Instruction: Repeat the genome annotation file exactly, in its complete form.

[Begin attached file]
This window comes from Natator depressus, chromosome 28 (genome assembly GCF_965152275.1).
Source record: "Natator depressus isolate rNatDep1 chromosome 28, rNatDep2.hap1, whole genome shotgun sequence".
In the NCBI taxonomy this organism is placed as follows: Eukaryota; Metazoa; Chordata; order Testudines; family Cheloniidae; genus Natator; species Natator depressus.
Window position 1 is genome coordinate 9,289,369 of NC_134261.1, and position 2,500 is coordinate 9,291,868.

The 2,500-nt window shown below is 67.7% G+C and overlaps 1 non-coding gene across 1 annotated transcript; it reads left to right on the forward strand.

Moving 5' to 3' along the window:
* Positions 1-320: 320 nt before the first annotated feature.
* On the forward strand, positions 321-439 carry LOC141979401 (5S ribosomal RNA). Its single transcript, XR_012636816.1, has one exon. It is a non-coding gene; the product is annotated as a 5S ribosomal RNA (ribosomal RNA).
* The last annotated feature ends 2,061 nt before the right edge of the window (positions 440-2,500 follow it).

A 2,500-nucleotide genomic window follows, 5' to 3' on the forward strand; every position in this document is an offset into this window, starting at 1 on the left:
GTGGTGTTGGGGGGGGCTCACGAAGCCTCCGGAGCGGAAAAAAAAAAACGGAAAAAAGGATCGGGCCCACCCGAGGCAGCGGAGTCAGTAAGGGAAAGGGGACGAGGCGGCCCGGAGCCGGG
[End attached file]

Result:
This window comes from Natator depressus, chromosome 28 (genome assembly GCF_965152275.1).
Source record: "Natator depressus isolate rNatDep1 chromosome 28, rNatDep2.hap1, whole genome shotgun sequence".
In the NCBI taxonomy this organism is placed as follows: Eukaryota; Metazoa; Chordata; order Testudines; family Cheloniidae; genus Natator; species Natator depressus.
Window position 1 is genome coordinate 9,289,369 of NC_134261.1, and position 2,500 is coordinate 9,291,868.

The 2,500-nt window shown below is 67.7% G+C and overlaps 1 non-coding gene across 1 annotated transcript; it reads left to right on the forward strand.

Moving 5' to 3' along the window:
* Positions 1-320: 320 nt before the first annotated feature.
* On the forward strand, positions 321-439 carry LOC141979401 (5S ribosomal RNA). Its single transcript, XR_012636816.1, has one exon. It is a non-coding gene; the product is annotated as a 5S ribosomal RNA (ribosomal RNA).
* The last annotated feature ends 2,061 nt before the right edge of the window (positions 440-2,500 follow it).

A 2,500-nucleotide genomic window follows, 5' to 3' on the forward strand; every position in this document is an offset into this window, starting at 1 on the left:
GTGGTGTTGGGGGGGGCTCACGAAGCCTCCGGAGCGGAAAAAAAAAAACGGAAAAAAGGATCGGGCCCACCCGAGGCAGCGGAGTCAGTAAGGGAAAGGGGACGAGGCGGCCCGGAGCCGGG